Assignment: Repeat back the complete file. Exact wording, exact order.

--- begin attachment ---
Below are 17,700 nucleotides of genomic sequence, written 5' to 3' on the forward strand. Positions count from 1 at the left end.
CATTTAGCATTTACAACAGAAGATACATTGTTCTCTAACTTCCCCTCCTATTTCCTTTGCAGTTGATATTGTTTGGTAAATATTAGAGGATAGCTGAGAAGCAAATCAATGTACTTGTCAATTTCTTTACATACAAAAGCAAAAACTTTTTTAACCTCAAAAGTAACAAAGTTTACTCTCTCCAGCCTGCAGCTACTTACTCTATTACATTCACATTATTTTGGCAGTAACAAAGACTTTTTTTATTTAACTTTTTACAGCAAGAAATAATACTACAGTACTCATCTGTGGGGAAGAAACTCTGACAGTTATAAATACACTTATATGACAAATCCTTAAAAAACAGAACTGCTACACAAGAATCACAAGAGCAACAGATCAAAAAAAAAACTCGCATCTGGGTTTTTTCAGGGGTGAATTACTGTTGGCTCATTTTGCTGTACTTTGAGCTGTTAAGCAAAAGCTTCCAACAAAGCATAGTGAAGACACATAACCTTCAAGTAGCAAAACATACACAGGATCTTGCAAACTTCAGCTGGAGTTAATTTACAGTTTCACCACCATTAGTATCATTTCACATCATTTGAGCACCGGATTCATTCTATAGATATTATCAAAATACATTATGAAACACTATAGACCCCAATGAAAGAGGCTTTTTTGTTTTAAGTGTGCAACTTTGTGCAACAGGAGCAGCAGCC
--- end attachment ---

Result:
Below are 17,700 nucleotides of genomic sequence, written 5' to 3' on the forward strand. Positions count from 1 at the left end.
CATTTAGCATTTACAACAGAAGATACATTGTTCTCTAACTTCCCCTCCTATTTCCTTTGCAGTTGATATTGTTTGGTAAATATTAGAGGATAGCTGAGAAGCAAATCAATGTACTTGTCAATTTCTTTACATACAAAAGCAAAAACTTTTTTAACCTCAAAAGTAACAAAGTTTACTCTCTCCAGCCTGCAGCTACTTACTCTATTACATTCACATTATTTTGGCAGTAACAAAGACTTTTTTTATTTAACTTTTTACAGCAAGAAATAATACTACAGTACTCATCTGTGGGGAAGAAACTCTGACAGTTATAAATACACTTATATGACAAATCCTTAAAAAACAGAACTGCTACACAAGAATCACAAGAGCAACAGATCAAAAAAAAAACTCGCATCTGGGTTTTTTCAGGGGTGAATTACTGTTGGCTCATTTTGCTGTACTTTGAGCTGTTAAGCAAAAGCTTCCAACAAAGCATAGTGAAGACACATAACCTTCAAGTAGCAAAACATACACAGGATCTTGCAAACTTCAGCTGGAGTTAATTTACAGTTTCACCACCATTAGTATCATTTCACATCATTTGAGCACCGGATTCATTCTATAGATATTATCAAAATACATTATGAAACACTATAGACCCCAATGAAAGAGGCTTTTTTGTTTTAAGTGTGCAACTTTGTGCAACAGGAGCAGCAGCC